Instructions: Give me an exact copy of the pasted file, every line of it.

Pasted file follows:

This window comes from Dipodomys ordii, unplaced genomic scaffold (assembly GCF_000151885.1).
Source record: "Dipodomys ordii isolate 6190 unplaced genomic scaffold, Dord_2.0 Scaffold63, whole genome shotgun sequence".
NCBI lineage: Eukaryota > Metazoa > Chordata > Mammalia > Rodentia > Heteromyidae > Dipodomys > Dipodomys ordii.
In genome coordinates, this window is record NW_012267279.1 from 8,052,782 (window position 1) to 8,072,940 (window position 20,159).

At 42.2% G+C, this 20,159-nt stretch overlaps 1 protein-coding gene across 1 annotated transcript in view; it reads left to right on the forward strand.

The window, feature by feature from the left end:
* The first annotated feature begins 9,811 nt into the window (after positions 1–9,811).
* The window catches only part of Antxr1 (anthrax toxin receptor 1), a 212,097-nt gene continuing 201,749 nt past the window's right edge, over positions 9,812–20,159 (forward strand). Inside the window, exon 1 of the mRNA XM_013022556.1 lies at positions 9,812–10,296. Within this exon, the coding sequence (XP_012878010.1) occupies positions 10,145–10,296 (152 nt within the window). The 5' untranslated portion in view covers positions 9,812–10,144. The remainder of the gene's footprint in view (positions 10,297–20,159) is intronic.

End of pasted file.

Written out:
This window comes from Dipodomys ordii, unplaced genomic scaffold (assembly GCF_000151885.1).
Source record: "Dipodomys ordii isolate 6190 unplaced genomic scaffold, Dord_2.0 Scaffold63, whole genome shotgun sequence".
NCBI lineage: Eukaryota > Metazoa > Chordata > Mammalia > Rodentia > Heteromyidae > Dipodomys > Dipodomys ordii.
In genome coordinates, this window is record NW_012267279.1 from 8,052,782 (window position 1) to 8,072,940 (window position 20,159).

At 42.2% G+C, this 20,159-nt stretch overlaps 1 protein-coding gene across 1 annotated transcript in view; it reads left to right on the forward strand.

The window, feature by feature from the left end:
* The first annotated feature begins 9,811 nt into the window (after positions 1–9,811).
* The window catches only part of Antxr1 (anthrax toxin receptor 1), a 212,097-nt gene continuing 201,749 nt past the window's right edge, over positions 9,812–20,159 (forward strand). Inside the window, exon 1 of the mRNA XM_013022556.1 lies at positions 9,812–10,296. Within this exon, the coding sequence (XP_012878010.1) occupies positions 10,145–10,296 (152 nt within the window). The 5' untranslated portion in view covers positions 9,812–10,144. The remainder of the gene's footprint in view (positions 10,297–20,159) is intronic.